Crude-oil prices finished higher on Thursday after major producers at an OPEC-led meeting of the Joint Ministerial Monitoring Committee, or JMMC, stressed the importance of full compliance with pledged production cuts and made moves to ensure that certain countries make up for failing to fully meet their reduction targets last month.
The JMMC, which monitors compliance with OPEC output quotas, held its gathering via video-conference Thursday, with technical difficulties preventing a livestream of the meeting.
Earlier this month, the Organization of the Petroleum Exporting Countries and its allies, a group known as OPEC+, agreed to extend cuts of 9.7 million barrels per day to July and monitor compliance to those reduction efforts monthly.
In a press release Thursday , the JMMC pegged its compliance with those production cuts at 87% in the month of May. It reiterated the importance that all participating countries reach 100% of their pledged cuts and that they make up for any previous shortfalls in the upcoming months of July, August and September.
The committee said Iraq and Kazakhstan have already submitted “compensations schedules,” and other “underperforming participants” will have until June 22 to submit their schedules for compensation.
“The big news is that Iraq and Kazakhstan will over comply to cuts,” which is a sign that OPEC+ will continue to work together, Phil Flynn, senior market analyst at The Price Futures Group, told MarketWatch. “Now that Saudi Arabia and Russia have convinced Iraq and Kazakhstan to over comply, we should see overall compliance to the world’s biggest production cut go to over 100% in the next few weeks.”
It also means that there is a very good chance that the JMMC will extend the cuts beyond July, said Flynn. The JMMC scheduled its next meeting for July 15.
On Thursday, West Texas Intermediate crude for July delivery /zigman2/quotes/211629951/delayed CL.1 -0.12% , the U.S. benchmark, climbed 88 cents, or 2.3%, to settle at $38.84 a barrel on the New York Mercantile Exchange.
Global benchmark Brent oil for August delivery picked up 80 cents, or 2%, at $41.51 a barrel on ICE Futures Europe.
Meanwhile, energy demand remains in question as several U.S. states have seen a record number of new COVID-19 cases and a new outbreak in Beijing led the Chinese capital city to shut schools and cancel commercial flights.
“The news had traders wondering about a potential new second wave of the [COVID-19] virus,” said Flynn, in a Thursday report. “They feared that what had been an impressive comeback in global energy demand could be thwarted.”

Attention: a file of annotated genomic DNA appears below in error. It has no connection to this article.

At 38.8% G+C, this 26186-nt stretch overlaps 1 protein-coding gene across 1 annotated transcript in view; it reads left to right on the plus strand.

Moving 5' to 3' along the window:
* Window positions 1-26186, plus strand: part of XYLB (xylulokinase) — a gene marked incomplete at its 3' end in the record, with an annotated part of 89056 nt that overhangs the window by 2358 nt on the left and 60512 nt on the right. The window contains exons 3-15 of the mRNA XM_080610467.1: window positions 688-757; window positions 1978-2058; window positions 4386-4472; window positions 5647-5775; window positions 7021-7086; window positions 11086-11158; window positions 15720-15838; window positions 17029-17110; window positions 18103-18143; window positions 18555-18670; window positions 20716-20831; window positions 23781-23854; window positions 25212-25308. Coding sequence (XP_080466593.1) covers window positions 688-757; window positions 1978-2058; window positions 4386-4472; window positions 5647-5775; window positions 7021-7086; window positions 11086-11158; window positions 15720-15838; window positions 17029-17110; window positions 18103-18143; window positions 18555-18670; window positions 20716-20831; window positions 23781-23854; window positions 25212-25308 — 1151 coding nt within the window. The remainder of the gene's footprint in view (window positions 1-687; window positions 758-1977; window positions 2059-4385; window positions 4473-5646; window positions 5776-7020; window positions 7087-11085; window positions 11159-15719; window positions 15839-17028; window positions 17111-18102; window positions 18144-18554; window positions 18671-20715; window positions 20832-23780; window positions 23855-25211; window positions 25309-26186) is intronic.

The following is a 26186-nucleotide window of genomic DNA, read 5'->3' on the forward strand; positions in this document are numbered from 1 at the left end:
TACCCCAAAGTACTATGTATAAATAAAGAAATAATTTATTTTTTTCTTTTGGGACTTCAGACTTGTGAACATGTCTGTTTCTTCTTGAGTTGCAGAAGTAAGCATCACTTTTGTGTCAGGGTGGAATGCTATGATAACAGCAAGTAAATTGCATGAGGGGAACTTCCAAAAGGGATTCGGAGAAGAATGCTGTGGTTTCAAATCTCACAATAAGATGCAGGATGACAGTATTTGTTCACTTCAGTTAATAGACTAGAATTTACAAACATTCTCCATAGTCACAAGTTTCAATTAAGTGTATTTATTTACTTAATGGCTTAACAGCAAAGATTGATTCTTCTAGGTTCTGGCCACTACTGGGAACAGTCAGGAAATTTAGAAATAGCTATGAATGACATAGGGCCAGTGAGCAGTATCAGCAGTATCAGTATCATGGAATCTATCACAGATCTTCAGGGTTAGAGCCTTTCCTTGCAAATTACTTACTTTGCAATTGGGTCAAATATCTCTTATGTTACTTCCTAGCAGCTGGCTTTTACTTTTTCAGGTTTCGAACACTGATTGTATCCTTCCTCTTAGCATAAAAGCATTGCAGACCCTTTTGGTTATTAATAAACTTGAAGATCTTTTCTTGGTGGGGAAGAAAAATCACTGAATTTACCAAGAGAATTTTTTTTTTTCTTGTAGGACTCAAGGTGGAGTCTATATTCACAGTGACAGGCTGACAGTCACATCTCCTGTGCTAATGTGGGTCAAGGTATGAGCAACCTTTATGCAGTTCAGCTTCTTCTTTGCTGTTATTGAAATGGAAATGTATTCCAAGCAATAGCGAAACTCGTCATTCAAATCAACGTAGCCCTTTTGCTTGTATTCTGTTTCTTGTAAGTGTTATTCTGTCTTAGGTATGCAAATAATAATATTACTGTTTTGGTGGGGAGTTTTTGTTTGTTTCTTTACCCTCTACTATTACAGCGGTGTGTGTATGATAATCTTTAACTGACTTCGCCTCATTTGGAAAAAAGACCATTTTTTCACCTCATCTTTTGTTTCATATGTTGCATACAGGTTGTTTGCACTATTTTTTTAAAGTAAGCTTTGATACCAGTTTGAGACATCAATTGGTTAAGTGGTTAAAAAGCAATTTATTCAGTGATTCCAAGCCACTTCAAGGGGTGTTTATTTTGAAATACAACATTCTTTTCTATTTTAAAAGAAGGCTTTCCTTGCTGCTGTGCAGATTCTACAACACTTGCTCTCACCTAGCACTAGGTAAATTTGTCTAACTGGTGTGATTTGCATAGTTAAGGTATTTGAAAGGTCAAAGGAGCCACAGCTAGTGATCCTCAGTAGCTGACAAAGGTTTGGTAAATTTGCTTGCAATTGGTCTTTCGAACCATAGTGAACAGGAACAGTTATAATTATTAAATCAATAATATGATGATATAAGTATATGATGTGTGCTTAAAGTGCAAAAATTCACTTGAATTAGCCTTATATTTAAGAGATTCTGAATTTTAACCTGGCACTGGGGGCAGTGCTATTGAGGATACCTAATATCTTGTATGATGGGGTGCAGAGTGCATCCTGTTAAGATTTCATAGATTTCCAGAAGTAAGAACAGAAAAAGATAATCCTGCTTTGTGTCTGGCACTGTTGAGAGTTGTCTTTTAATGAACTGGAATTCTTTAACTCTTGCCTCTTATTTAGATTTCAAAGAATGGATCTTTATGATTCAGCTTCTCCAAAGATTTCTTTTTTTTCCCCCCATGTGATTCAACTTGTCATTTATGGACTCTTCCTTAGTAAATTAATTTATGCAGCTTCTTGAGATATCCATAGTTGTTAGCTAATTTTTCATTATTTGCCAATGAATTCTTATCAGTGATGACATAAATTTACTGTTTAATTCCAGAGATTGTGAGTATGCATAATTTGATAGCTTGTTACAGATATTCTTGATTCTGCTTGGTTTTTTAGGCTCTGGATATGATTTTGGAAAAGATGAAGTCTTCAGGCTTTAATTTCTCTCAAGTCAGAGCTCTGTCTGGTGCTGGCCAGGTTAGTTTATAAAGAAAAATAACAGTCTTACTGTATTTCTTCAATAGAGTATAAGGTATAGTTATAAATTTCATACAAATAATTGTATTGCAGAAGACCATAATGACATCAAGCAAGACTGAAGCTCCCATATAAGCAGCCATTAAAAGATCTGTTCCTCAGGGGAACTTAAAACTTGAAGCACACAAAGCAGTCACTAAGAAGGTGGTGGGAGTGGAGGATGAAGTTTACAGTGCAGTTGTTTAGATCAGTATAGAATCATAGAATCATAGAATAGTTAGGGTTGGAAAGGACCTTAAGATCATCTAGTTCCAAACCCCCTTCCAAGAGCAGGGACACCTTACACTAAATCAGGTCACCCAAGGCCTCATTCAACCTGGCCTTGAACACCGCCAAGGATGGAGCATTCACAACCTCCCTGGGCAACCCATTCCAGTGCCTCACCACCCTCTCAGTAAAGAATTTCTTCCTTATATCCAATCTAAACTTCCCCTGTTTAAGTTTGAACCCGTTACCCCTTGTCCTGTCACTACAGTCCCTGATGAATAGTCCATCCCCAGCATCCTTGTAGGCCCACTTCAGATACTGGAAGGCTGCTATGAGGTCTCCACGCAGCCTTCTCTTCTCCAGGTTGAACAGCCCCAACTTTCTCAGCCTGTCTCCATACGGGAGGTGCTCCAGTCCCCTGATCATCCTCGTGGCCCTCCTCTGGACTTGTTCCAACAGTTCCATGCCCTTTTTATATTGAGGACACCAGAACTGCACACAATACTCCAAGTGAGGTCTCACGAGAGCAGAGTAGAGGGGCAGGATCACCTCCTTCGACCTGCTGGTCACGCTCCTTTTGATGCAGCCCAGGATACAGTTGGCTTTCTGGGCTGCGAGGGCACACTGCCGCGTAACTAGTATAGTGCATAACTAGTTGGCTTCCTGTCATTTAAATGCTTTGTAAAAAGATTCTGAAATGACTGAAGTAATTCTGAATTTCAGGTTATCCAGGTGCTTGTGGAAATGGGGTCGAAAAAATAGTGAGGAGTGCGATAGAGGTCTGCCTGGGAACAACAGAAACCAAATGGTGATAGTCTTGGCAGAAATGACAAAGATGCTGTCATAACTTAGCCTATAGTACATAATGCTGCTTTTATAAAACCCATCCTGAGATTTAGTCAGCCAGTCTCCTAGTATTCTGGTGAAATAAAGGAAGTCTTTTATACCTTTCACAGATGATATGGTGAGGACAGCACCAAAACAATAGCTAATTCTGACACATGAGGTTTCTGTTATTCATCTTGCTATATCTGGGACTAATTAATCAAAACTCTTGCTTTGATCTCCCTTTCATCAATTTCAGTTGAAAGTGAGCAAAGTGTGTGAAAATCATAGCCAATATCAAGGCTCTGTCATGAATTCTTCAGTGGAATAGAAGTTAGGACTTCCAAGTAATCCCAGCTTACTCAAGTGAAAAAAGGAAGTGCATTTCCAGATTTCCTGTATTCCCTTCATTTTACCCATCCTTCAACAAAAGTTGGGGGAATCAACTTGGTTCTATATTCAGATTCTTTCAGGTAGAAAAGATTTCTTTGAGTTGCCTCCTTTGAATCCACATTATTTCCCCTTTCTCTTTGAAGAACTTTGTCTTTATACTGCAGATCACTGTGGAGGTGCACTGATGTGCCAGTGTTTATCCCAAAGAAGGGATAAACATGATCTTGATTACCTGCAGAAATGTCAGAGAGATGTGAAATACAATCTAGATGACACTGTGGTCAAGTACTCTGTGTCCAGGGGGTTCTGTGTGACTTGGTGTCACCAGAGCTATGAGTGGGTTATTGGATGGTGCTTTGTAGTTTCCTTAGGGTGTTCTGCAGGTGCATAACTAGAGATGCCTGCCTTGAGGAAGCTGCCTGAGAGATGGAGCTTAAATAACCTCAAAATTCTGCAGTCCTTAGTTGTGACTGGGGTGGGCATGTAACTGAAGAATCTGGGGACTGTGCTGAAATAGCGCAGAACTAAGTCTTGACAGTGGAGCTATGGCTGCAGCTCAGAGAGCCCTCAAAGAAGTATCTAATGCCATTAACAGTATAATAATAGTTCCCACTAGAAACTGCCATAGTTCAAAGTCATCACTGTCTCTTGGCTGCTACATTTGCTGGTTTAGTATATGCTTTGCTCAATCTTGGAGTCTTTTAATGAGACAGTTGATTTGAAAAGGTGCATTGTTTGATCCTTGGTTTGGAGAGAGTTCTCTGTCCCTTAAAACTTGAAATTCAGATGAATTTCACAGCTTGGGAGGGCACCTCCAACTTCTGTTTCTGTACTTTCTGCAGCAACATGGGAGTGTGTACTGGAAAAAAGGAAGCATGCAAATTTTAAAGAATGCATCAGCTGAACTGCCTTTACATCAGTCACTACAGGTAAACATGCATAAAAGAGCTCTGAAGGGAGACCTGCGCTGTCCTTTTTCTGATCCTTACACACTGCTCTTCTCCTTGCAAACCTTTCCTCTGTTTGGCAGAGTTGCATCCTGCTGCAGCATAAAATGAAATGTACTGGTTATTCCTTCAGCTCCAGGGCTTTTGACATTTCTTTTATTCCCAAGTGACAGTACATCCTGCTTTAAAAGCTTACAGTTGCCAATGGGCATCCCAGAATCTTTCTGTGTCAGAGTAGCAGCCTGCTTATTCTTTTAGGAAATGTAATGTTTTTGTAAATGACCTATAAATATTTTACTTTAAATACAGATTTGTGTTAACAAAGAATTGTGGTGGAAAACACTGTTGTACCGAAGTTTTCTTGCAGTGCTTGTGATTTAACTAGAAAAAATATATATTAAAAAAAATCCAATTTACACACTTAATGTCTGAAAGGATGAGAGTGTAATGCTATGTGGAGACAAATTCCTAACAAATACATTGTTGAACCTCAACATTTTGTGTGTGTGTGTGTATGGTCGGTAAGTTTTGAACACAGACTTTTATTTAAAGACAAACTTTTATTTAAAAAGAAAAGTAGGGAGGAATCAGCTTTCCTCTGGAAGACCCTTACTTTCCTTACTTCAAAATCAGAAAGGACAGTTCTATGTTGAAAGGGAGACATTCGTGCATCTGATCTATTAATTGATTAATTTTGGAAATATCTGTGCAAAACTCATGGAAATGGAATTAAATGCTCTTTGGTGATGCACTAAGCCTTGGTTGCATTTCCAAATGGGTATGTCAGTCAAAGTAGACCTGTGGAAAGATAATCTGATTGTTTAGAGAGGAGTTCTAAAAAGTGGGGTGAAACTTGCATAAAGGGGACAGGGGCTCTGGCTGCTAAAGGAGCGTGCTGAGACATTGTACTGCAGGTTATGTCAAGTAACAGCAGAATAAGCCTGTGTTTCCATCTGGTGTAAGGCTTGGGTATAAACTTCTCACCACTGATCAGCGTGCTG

However, traders are torn—”trying to balance the risk of a second wave versus the chances that the increase may not be a second wave, but just a reflection of better testing,” he said.
The U.S. government’s top infectious disease expert, Dr. Anthony Fauci told The Wall Street Journal on Tuesday: “People keep talking about a second wave. We’re still in a first wave.”
“It is also unlikely that the global economy will shut down, so at some point, oil traders might focus on the fact that global demand is recovering exceptionally well, and global production is still falling,” said Flynn. “That trend, assuming we do not take a big coronavirus step back, means that we could see a very tight global oil market later this year, despite what OPEC says.”
Data from the Energy Information Administration released Wednesday revealed a weekly climb in U.S. crude inventories of 1.2 million barrels. They also showed supply declines of 1.7 million barrels for gasoline and 1.4 million barrels for distillates, which include heating oil.
Among the products traded on Nymex Thursday, July gasoline tacked on 3.5% to $1.2577 a gallon and July heating oil rose 1.4% to $1.1986 a gallon.
July natural gas settled unchanged on Thursday at $1.638 per million British thermal units, after the EIA reported that domestic supplies of the commodity in storage rose by 85 billion cubic feet for the week ended June 12.
On average, analysts polled by S&P Global Platts expected the report to show a weekly climb of 79 billion cubic feet, which was less than the 111 billion cubic foot addition in the corresponding week last year.